When long time correspondent John Oliver left “The Daily Show with Jon Stewart” in December 2013 to have his own show on HBO, it was assumed that his show would be just like the show that he had just left. When “Last Week Tonight” premiered last April, it was a pleasant surprise. John Oliver airs his show on most Sunday nights, and at first glance, it looks a bit like “The Daily Show.” However, it is more consistently hard hitting than “The Daily Show” is on its best weeks.
Each episode begins with an excellent title sequence and then opens to John Oliver sitting at a desk with a mural of several combined cities behind him. He quickly discusses various aspects in the news that happened in the past week, and then he gets into his main topic for the night. The main topics are always big issues that the public isn’t necessarily informed about: payday loans, the conflict issues with the FCC, the police’s militarization and what it has to do with Ferguson, how companies put sugar in their food, the death penalty, the problems with institutionalism. Oliver uses humor and streamlined facts to explain all of these issues. For example, when he discussed the death penalty, he promised all who stuck around to watch that the audience would watch a You Tube video of a hamster eating a burrito. Often, he spurs his audience to action via the Internet. In the issue of the “fast lane” problem, he sent Internet trolls to the FCC’s website with the directive: “Fly, my pretties! Fly!” In these segments, Oliver manages to entertain and to inform masterfully.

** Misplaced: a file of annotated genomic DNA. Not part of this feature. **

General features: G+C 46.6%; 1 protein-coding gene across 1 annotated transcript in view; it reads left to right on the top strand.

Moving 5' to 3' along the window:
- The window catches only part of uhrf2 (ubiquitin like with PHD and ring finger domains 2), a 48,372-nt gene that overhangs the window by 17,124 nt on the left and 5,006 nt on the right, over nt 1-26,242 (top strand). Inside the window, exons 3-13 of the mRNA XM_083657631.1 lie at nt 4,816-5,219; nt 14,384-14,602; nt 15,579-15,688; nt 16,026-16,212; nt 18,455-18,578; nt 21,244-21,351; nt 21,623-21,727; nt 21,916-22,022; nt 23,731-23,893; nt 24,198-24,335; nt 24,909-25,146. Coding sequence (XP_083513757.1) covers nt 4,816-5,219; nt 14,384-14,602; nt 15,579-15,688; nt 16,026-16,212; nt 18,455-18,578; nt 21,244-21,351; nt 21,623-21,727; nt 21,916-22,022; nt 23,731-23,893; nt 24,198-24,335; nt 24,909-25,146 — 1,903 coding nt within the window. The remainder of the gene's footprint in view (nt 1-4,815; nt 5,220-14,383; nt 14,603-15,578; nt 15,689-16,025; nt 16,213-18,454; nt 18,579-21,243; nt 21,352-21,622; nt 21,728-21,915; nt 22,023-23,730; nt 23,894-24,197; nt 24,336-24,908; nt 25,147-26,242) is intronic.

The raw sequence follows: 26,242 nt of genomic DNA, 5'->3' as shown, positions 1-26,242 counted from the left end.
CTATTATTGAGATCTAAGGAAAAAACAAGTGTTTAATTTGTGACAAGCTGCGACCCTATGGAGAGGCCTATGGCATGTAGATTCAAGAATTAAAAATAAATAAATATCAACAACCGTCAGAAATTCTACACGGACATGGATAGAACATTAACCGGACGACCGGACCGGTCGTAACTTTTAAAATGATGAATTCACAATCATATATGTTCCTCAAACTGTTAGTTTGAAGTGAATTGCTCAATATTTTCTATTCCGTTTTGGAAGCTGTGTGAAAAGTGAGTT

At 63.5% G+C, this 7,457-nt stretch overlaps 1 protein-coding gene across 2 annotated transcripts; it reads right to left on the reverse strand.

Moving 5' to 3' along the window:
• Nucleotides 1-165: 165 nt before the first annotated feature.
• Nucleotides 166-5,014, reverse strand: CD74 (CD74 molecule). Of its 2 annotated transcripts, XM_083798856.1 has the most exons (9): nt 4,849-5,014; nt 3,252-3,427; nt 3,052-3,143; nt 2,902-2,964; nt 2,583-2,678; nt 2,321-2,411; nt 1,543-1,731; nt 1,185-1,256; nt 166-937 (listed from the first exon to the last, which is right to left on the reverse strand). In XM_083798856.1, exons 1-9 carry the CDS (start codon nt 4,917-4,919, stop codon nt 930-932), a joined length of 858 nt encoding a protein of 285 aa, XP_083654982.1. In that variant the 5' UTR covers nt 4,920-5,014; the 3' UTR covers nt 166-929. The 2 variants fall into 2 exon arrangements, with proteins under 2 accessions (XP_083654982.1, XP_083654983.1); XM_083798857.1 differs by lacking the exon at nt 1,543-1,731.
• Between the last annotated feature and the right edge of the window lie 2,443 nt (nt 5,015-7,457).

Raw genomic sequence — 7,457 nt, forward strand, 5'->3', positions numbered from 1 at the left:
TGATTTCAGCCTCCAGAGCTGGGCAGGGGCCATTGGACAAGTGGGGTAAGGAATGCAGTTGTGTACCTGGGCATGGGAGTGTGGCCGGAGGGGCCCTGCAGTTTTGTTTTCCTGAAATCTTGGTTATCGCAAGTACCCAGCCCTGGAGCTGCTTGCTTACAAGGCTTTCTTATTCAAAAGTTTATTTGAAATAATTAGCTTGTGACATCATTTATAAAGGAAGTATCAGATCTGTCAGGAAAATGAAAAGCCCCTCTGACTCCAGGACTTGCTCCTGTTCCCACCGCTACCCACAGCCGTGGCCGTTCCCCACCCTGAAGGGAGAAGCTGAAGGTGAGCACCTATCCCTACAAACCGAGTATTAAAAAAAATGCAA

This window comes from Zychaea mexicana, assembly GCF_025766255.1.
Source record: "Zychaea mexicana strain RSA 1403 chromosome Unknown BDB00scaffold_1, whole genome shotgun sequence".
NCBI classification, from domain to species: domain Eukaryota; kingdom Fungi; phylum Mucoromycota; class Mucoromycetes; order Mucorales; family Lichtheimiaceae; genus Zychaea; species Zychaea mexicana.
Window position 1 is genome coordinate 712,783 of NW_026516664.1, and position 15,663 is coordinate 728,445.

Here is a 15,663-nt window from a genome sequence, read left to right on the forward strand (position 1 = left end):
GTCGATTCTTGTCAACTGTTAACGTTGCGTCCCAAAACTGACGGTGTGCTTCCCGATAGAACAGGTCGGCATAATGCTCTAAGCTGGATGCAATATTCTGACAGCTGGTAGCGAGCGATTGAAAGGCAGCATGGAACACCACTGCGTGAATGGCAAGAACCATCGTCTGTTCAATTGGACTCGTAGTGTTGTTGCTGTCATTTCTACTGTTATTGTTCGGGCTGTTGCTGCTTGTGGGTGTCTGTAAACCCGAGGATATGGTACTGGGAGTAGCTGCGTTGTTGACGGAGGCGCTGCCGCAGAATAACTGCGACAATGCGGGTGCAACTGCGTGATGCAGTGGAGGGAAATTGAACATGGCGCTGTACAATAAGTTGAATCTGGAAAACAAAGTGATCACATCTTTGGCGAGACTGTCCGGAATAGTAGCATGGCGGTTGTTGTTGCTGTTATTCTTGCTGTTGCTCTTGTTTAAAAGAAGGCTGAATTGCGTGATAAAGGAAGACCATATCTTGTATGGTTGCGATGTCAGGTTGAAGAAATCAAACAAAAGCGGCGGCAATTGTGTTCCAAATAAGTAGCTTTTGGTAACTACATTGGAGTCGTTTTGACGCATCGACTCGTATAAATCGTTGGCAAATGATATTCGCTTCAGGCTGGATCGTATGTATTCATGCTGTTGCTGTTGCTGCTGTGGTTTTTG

There are two other recurring segments of note. “Why Is This Still A Thing” is a prerecorded segment asking the titular question about various topics (ie: “Dressing Up as Other Races,” “Columbus Day,” “Ayn Rand”). A narrator who is not John Oliver takes the audience through these topics and asks “Why Is This Still A Thing?” at the end of the segment. Another segment of note is “Smart People Who Think Good,” another often prerecorded segment where John Oliver interviews people of note in their fields (i.e. Stephen Hawking, Jane Goodall, etc.) for a comedic effect. Like the correspondents on “The Daily Show” occasionally do, he asks silly questions to garner a funny response.
John Oliver has mastered the ability to entertain and to inform as he shines in his new show.
The show airs at 11pm on Sunday nights on HBO.